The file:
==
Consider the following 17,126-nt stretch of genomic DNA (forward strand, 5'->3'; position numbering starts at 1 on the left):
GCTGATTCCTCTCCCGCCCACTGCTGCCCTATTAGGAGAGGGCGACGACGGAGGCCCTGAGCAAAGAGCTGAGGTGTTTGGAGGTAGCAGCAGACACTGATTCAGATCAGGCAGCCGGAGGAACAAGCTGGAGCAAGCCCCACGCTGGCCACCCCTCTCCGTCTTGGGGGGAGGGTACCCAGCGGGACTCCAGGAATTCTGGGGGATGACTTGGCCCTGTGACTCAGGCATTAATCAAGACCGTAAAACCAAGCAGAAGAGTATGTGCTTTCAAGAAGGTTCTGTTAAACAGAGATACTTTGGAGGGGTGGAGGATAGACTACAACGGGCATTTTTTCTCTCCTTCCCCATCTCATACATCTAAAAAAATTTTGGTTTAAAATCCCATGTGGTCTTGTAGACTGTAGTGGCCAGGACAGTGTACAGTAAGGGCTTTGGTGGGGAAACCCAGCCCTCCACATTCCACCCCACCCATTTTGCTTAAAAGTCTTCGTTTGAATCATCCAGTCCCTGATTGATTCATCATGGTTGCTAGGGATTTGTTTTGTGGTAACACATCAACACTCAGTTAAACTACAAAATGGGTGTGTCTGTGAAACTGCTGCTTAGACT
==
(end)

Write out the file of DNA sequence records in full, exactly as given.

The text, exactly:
Consider the following 17,126-nt stretch of genomic DNA (forward strand, 5'->3'; position numbering starts at 1 on the left):
GCTGATTCCTCTCCCGCCCACTGCTGCCCTATTAGGAGAGGGCGACGACGGAGGCCCTGAGCAAAGAGCTGAGGTGTTTGGAGGTAGCAGCAGACACTGATTCAGATCAGGCAGCCGGAGGAACAAGCTGGAGCAAGCCCCACGCTGGCCACCCCTCTCCGTCTTGGGGGGAGGGTACCCAGCGGGACTCCAGGAATTCTGGGGGATGACTTGGCCCTGTGACTCAGGCATTAATCAAGACCGTAAAACCAAGCAGAAGAGTATGTGCTTTCAAGAAGGTTCTGTTAAACAGAGATACTTTGGAGGGGTGGAGGATAGACTACAACGGGCATTTTTTCTCTCCTTCCCCATCTCATACATCTAAAAAAATTTTGGTTTAAAATCCCATGTGGTCTTGTAGACTGTAGTGGCCAGGACAGTGTACAGTAAGGGCTTTGGTGGGGAAACCCAGCCCTCCACATTCCACCCCACCCATTTTGCTTAAAAGTCTTCGTTTGAATCATCCAGTCCCTGATTGATTCATCATGGTTGCTAGGGATTTGTTTTGTGGTAACACATCAACACTCAGTTAAACTACAAAATGGGTGTGTCTGTGAAACTGCTGCTTAGACT